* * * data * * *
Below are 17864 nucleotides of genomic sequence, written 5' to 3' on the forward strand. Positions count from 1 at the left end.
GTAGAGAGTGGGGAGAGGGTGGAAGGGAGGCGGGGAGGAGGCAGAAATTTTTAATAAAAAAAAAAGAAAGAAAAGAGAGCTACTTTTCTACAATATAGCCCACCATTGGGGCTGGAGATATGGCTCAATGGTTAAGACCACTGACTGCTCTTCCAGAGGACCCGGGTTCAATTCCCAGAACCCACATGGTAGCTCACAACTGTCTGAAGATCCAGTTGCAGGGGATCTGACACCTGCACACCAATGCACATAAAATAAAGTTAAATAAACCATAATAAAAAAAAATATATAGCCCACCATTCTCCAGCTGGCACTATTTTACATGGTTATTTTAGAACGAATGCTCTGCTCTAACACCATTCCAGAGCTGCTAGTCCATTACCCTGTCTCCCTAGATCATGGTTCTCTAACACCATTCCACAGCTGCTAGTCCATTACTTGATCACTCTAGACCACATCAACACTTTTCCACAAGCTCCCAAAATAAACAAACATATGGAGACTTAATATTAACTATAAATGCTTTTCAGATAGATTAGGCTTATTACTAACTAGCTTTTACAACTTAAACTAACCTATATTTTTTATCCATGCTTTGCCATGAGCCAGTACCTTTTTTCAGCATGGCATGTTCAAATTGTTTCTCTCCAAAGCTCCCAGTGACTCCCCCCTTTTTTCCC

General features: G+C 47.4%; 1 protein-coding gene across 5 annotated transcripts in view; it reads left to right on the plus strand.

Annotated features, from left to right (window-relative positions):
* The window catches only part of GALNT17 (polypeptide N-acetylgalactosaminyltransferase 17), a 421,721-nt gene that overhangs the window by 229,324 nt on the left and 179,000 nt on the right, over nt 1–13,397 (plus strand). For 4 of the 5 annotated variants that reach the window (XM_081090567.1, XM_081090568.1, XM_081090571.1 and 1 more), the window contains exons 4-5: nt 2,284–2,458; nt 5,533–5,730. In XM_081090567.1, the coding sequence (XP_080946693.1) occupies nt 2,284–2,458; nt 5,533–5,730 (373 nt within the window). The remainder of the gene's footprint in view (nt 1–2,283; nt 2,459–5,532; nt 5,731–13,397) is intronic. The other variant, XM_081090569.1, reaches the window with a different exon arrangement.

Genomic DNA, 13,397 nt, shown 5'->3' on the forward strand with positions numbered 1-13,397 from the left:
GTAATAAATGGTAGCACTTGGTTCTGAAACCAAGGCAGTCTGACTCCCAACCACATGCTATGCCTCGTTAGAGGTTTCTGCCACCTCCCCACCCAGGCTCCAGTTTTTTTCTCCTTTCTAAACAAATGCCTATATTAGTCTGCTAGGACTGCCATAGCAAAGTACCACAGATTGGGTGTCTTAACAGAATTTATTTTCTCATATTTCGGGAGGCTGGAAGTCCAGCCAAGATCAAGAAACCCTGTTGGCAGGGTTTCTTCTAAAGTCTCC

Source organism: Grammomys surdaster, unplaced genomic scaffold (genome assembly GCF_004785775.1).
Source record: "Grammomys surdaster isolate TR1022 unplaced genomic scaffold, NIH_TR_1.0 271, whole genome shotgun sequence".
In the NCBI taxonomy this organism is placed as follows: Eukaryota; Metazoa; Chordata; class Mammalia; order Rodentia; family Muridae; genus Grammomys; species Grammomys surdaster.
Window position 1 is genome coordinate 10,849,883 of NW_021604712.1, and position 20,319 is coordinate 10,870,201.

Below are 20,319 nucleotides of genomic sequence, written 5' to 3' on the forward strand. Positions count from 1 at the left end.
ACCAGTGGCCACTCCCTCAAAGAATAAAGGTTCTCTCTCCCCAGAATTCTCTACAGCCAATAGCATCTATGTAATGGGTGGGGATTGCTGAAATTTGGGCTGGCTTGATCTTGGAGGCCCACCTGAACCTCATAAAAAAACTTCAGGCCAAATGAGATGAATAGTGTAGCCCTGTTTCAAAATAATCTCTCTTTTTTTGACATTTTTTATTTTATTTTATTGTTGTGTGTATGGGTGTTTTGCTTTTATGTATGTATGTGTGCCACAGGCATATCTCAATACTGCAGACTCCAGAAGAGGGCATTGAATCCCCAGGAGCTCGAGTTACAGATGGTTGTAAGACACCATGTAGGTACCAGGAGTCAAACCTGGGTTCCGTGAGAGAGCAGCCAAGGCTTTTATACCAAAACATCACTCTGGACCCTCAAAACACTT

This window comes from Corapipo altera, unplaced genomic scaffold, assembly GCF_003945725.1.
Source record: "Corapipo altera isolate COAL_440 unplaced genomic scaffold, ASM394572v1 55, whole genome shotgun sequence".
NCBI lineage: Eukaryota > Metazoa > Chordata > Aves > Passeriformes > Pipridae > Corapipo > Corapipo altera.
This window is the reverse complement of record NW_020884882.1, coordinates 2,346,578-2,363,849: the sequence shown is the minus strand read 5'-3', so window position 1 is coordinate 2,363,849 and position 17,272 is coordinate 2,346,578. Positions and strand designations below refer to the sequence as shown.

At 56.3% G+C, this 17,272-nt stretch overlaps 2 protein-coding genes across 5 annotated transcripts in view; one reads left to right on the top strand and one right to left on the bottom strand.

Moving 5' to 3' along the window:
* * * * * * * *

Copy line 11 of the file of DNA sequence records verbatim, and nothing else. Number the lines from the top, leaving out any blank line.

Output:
Window position 1 is genome coordinate 10,849,883 of NW_021604712.1, and position 20,319 is coordinate 10,870,201.